The physician argued that the migration of the mesh is a known risk of the procedure and the patient had given informed consent for the operation.
Dawn Collins, JDA New York woman in her mid-40s suffered from stress urinary incontinence. She underwent a bladder sling repair and hysterectomy performed by a urogynecologist. She subsequently sued the physician, claiming the repair was negligently performed and the hysterectomy was unnecessary. She alleged that the tape used during the bladder repair was a mesh-type material and it migrated and protruded through the vaginal wall, causing permanent injury. She claimed this would cause her to suffer extensive permanent pain and require regular, very embarrassing physical therapy.
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The physician argued that the migration of the mesh is a known risk of this procedure and the patient had given informed consent for the operation. The jury awarded the woman $500,000 for past pain and suffering, $350,000 for past lost income, and $3 million for future pain and suffering over 30 years, for a total award of $3.85 million.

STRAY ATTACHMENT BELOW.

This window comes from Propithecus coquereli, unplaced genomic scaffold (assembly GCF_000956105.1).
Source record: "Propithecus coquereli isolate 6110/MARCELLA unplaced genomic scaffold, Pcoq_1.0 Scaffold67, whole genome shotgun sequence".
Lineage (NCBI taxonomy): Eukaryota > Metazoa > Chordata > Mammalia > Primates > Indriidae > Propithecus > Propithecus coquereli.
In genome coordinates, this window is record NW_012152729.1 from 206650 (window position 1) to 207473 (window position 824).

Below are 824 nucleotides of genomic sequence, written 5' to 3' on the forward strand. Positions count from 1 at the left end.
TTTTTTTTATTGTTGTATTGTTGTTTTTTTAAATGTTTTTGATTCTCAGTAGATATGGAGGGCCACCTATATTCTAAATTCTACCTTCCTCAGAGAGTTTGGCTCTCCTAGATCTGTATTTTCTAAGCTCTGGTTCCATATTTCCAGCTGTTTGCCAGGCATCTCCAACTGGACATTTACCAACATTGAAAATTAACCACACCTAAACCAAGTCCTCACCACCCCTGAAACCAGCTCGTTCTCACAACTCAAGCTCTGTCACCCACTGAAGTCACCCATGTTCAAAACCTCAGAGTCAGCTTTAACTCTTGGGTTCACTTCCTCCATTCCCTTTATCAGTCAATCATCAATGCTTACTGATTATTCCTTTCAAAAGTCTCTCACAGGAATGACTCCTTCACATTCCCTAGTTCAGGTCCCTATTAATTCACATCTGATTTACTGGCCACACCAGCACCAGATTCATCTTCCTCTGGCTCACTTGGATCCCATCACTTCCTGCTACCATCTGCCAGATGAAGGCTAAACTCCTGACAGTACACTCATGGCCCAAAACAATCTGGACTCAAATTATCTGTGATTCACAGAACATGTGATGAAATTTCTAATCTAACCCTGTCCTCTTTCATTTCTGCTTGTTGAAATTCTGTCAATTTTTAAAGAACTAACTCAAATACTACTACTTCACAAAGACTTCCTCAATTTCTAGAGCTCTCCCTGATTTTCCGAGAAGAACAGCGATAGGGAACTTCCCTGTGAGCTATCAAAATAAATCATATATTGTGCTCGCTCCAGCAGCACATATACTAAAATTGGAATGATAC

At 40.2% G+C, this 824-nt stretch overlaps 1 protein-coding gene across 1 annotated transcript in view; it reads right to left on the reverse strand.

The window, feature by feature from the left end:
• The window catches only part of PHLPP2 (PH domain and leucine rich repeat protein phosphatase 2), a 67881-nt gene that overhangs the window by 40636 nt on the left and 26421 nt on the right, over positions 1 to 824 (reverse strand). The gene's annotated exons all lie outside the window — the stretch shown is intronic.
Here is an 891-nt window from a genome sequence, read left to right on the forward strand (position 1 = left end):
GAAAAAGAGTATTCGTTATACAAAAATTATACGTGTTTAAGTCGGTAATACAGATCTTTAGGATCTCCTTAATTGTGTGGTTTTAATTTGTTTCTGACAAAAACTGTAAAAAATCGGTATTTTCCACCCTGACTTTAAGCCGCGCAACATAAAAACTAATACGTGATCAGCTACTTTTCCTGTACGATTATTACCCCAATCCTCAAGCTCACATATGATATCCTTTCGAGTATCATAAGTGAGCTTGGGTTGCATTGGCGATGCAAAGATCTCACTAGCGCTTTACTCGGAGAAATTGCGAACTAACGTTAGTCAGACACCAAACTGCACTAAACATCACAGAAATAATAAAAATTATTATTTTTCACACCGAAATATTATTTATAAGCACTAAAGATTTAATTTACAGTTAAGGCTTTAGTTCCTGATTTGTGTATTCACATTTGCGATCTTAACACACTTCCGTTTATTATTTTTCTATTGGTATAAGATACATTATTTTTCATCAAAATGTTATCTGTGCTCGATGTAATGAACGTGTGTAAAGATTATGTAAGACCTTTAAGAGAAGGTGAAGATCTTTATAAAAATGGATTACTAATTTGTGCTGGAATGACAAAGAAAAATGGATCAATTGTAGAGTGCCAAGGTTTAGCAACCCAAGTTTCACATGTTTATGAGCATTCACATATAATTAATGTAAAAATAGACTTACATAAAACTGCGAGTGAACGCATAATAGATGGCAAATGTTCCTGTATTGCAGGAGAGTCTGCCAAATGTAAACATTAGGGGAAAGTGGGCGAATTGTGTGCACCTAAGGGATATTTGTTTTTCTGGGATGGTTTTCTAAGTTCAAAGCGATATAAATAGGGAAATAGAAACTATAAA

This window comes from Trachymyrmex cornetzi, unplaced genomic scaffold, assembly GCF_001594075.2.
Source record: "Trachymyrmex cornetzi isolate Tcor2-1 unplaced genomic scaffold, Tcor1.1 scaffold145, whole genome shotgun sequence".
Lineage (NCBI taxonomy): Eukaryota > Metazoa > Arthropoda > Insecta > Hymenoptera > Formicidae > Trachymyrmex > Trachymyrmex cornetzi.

A 64-year-old California woman underwent an operation to repair urethral hypermobility, during which a mid-urethral mesh sling was placed.
Following the operation, the patient began complaining of vaginal pain, frequent urinary tract infections, dyspareunia, pelvic and hip pain, and a return of urinary incontinence.
The woman sued the urologist and asserted that there was a lack of informed consent by the physician. She contended the surgeon failed to disclose his personal financial relationship with the mesh manufacturer.
The urologist argued that several treatments options were given to the patient and that she ultimately chose the surgical mesh implant. A defense verdict was returned.